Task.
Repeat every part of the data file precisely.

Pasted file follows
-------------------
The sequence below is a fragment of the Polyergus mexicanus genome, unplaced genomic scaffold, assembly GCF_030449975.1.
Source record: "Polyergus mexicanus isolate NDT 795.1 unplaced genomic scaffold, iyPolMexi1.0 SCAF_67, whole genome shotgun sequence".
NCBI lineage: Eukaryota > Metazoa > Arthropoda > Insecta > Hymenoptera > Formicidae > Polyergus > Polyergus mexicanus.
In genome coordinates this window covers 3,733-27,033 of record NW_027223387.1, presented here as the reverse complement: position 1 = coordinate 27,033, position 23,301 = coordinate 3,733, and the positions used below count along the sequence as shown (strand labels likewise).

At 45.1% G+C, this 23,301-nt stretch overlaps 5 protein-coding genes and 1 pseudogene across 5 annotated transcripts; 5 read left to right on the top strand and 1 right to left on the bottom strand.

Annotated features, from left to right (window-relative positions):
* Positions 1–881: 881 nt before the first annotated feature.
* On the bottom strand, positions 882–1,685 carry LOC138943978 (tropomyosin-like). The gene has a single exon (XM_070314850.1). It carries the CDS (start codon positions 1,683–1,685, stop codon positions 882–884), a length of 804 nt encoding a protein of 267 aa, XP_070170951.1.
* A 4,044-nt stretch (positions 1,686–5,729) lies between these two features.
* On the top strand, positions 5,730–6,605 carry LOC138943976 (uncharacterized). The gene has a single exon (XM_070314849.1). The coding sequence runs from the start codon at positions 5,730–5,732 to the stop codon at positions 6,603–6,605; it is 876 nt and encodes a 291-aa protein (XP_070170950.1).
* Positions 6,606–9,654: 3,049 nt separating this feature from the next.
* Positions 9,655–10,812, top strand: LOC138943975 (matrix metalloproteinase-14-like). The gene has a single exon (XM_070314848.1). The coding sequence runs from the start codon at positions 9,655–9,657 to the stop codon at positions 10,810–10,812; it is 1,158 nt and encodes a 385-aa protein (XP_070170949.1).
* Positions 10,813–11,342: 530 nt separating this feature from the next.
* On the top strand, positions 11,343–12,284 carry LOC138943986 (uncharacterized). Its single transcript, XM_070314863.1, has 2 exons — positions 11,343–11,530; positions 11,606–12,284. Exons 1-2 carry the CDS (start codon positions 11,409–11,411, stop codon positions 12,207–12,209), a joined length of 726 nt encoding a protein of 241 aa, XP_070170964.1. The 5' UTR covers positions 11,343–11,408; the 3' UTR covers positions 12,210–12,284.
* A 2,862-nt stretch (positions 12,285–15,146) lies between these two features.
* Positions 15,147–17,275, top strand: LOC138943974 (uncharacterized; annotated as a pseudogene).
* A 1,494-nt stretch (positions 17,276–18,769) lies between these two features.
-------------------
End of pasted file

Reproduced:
The sequence below is a fragment of the Polyergus mexicanus genome, unplaced genomic scaffold, assembly GCF_030449975.1.
Source record: "Polyergus mexicanus isolate NDT 795.1 unplaced genomic scaffold, iyPolMexi1.0 SCAF_67, whole genome shotgun sequence".
NCBI lineage: Eukaryota > Metazoa > Arthropoda > Insecta > Hymenoptera > Formicidae > Polyergus > Polyergus mexicanus.
In genome coordinates this window covers 3,733-27,033 of record NW_027223387.1, presented here as the reverse complement: position 1 = coordinate 27,033, position 23,301 = coordinate 3,733, and the positions used below count along the sequence as shown (strand labels likewise).

At 45.1% G+C, this 23,301-nt stretch overlaps 5 protein-coding genes and 1 pseudogene across 5 annotated transcripts; 5 read left to right on the top strand and 1 right to left on the bottom strand.

Annotated features, from left to right (window-relative positions):
* Positions 1–881: 881 nt before the first annotated feature.
* On the bottom strand, positions 882–1,685 carry LOC138943978 (tropomyosin-like). The gene has a single exon (XM_070314850.1). It carries the CDS (start codon positions 1,683–1,685, stop codon positions 882–884), a length of 804 nt encoding a protein of 267 aa, XP_070170951.1.
* A 4,044-nt stretch (positions 1,686–5,729) lies between these two features.
* On the top strand, positions 5,730–6,605 carry LOC138943976 (uncharacterized). The gene has a single exon (XM_070314849.1). The coding sequence runs from the start codon at positions 5,730–5,732 to the stop codon at positions 6,603–6,605; it is 876 nt and encodes a 291-aa protein (XP_070170950.1).
* Positions 6,606–9,654: 3,049 nt separating this feature from the next.
* Positions 9,655–10,812, top strand: LOC138943975 (matrix metalloproteinase-14-like). The gene has a single exon (XM_070314848.1). The coding sequence runs from the start codon at positions 9,655–9,657 to the stop codon at positions 10,810–10,812; it is 1,158 nt and encodes a 385-aa protein (XP_070170949.1).
* Positions 10,813–11,342: 530 nt separating this feature from the next.
* On the top strand, positions 11,343–12,284 carry LOC138943986 (uncharacterized). Its single transcript, XM_070314863.1, has 2 exons — positions 11,343–11,530; positions 11,606–12,284. Exons 1-2 carry the CDS (start codon positions 11,409–11,411, stop codon positions 12,207–12,209), a joined length of 726 nt encoding a protein of 241 aa, XP_070170964.1. The 5' UTR covers positions 11,343–11,408; the 3' UTR covers positions 12,210–12,284.
* A 2,862-nt stretch (positions 12,285–15,146) lies between these two features.
* Positions 15,147–17,275, top strand: LOC138943974 (uncharacterized; annotated as a pseudogene).
* A 1,494-nt stretch (positions 17,276–18,769) lies between these two features.